a perfect fit
hummingbirds make a home
in father’s bonsai
Belleville, Illinois USA
Bryan’s haiku reminds us just how small hummingbirds (and their nests) are. There is a female hummingbird which returns every year to sip nectar from our canna lilies. Where she nests, I have no idea, but having watched the tiny bird fly a few feet to hide in our birch tree, I know that her body blends in with the leaves. She’s even smaller than the small birch leaves.
Bryan’s hummingbird’s choice to nest in the bonsai tree seems like a natural fit because of the perfect proportions, but could have been easily overlooked except for his observation.
with wings unzipped
I puzzled over Mike’s haiku when I first read it. So much so that I read it again and again. What did a crossword puzzle have to do with birds? There was the possible exception for the use in crossword clues, but then those answers tend to be short (jay, robin, finch), but I digress.
I have seen pied crows in Kenya, and to me, they looked like they were wearing vests. I have seen pied cormorants in New Zealand, and their white patches were mainly on their undersides (breasts and bellies). Many pied birds are both black and white. Thus, I suspected (and ultimately saw) that pied wagtails were black and white. Unlike the pied crows and cormorants, the pied wagtail has quite a bit of black in stripes and patches especially on the wings, looking quite a bit like a crossword puzzle, particularly when the wings are outspread.
too close to the nest
a red-winged blackbird
dive-bombs my mentor
Lombard, IL USA
Margie’s avian adventure reminded me that birds are quite territorial, especially when they are sitting on their nest of eggs or have recently hatched their brood. I experienced this firsthand in Kenya on Crescent Island, a (walking) nature preserve. Apparently, my family and I walked way too close to a killdeer-like bird’s nest on the ground because it dived at me repeatedly. More recently, a wren and his mate nested in our backyard. Whenever someone walked to the garden, the male wren made his displeasure known by an angry buzzing noise.
the sudden sense
of a bullseye
Richard L. Matta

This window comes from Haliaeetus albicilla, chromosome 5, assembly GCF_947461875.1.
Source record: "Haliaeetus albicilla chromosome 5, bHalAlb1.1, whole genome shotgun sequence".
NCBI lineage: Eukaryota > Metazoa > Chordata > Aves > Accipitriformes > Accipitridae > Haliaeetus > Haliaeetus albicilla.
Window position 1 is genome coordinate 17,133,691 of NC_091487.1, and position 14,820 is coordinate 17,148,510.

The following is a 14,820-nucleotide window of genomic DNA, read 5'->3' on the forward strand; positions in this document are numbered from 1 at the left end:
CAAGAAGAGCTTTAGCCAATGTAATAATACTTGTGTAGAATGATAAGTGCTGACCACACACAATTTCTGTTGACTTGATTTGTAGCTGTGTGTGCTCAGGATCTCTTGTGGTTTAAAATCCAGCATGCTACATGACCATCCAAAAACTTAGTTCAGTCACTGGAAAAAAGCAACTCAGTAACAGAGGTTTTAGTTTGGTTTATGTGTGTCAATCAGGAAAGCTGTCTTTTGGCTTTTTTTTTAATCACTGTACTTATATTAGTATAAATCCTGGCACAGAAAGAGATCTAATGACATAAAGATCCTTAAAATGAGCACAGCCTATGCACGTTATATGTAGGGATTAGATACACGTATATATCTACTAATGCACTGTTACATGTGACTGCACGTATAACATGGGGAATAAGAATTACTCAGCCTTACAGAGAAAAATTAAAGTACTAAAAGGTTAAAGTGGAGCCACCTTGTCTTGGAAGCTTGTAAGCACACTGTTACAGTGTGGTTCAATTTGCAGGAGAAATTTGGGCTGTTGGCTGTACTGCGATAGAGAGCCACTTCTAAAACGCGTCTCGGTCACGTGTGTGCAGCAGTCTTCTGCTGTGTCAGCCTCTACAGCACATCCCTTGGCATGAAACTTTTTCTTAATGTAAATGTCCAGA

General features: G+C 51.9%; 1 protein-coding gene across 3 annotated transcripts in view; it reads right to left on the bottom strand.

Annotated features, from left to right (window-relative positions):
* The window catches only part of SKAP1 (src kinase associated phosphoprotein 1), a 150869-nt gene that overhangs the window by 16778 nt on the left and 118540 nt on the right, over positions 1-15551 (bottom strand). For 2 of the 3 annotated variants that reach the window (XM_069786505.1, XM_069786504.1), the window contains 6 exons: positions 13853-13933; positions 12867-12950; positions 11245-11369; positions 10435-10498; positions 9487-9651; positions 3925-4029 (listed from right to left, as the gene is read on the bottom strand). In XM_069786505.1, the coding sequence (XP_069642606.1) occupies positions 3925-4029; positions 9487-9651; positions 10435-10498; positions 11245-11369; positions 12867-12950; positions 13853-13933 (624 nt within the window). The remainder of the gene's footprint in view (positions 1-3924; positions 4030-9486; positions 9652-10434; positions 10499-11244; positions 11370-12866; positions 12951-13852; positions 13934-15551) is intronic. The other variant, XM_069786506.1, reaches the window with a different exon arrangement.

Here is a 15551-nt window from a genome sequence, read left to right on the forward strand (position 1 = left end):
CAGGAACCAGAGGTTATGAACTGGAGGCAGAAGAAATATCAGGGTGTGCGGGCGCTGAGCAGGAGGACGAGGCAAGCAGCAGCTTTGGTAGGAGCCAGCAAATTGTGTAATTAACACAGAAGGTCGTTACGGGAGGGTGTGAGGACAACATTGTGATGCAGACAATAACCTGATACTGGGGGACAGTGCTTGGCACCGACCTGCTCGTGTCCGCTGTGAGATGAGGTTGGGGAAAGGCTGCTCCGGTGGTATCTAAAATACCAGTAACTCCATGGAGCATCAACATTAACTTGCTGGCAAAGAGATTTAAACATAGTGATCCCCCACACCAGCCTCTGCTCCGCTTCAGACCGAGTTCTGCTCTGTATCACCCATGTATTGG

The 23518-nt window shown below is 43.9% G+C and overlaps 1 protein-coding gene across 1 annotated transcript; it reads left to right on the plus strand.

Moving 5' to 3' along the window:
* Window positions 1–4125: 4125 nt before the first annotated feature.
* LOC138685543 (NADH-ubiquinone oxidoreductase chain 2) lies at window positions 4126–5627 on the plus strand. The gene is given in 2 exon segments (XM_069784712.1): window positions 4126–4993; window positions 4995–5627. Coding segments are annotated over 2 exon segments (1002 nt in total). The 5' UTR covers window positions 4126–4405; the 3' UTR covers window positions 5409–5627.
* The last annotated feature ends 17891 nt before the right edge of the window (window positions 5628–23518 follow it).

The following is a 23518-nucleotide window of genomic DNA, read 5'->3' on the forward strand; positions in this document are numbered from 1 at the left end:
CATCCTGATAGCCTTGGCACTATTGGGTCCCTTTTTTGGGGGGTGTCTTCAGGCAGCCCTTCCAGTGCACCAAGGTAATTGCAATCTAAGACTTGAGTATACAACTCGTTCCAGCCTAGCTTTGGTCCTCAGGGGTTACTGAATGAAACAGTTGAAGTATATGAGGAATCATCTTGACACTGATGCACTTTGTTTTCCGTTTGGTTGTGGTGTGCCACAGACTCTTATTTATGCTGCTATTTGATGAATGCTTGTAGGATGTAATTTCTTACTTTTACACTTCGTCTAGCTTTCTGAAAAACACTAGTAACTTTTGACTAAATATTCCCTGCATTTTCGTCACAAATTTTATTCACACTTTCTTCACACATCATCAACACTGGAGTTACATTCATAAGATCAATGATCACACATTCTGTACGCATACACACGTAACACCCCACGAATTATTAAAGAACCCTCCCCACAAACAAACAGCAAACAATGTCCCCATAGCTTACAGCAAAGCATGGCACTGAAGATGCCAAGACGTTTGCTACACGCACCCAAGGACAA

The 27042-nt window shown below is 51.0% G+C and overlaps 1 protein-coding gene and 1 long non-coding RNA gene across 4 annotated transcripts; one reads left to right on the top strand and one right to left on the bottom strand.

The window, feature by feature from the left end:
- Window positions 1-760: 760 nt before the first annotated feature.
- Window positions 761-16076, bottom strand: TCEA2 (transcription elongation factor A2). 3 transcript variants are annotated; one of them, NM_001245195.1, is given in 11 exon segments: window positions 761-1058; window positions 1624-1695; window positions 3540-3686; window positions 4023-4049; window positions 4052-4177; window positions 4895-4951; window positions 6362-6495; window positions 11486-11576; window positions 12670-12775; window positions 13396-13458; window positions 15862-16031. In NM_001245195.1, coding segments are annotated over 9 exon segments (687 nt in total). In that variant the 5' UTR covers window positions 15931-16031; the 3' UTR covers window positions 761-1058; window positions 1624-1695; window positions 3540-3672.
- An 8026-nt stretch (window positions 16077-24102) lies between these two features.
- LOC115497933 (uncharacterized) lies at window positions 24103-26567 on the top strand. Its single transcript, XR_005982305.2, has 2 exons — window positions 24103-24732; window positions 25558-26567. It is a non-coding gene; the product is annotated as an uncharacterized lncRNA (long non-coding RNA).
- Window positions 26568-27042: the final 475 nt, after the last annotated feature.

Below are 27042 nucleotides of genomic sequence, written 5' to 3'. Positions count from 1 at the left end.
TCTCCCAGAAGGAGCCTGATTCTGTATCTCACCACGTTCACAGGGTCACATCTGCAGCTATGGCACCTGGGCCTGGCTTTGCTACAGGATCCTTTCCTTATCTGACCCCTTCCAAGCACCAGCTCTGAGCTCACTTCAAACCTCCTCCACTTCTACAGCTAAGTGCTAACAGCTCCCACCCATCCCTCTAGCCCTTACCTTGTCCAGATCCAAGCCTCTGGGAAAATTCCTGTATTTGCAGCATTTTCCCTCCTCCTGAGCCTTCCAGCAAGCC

San Diego, California USA
I found Richard’s haiku to be humorous, but only if one is not the target. Living near the intersection of a river and a lake, we have a huge population of gulls. Ring-billed gulls coexist alongside herring gulls throughout the year, and in the winter, Bonaparte gulls also come until they migrate home.
It is always with trepidation when we walk too near the gulls as they seem to take flight and relieve themselves as evidenced by the sidewalk on the pier being covered with bird excrement.
Even inland can be hazardous, particularly at one local church. Gulls often sit up on the roof and intently eye the parishioners, and then they fly out to poop on them. After my husband and I were baptlzed one Sunday, one member said, “Oh yeah, they do it all the time!”
the swan teaches me
how to listen
When I first read Marilyn’s haiku, it hit me for its profound message. How often do we not listen fully to what another person is saying because we are already formulating our answer to get our thoughts out there and heard? It probably happens more than we know (or maybe that is just me). Yet, seeing the mute swan reminded Marilyn to pay attention, to really listen.
Tomislav’s haiku demonstrates the haiku moment with just a few words, or so it seems to me. He’s so entranced by watching the wallcreeper (so into the moment) that he forgets to film it. By the time he realizes it, it’s too late. Fortunately, he turns that moment into the haiku instead.
my camera lens chases
Tucson, Arizona USA
Jenn’s haiku stood out because of her desire to capture the roadrunner in mid-stride (no easy feat). She is going to persist until she gets the photo she wants. It makes sense to me because of my own attempts to capture the perfect one of feathers outspread in flight, and one in which the enlargement can be pixel-peeped, showing crisp lines and no blurring.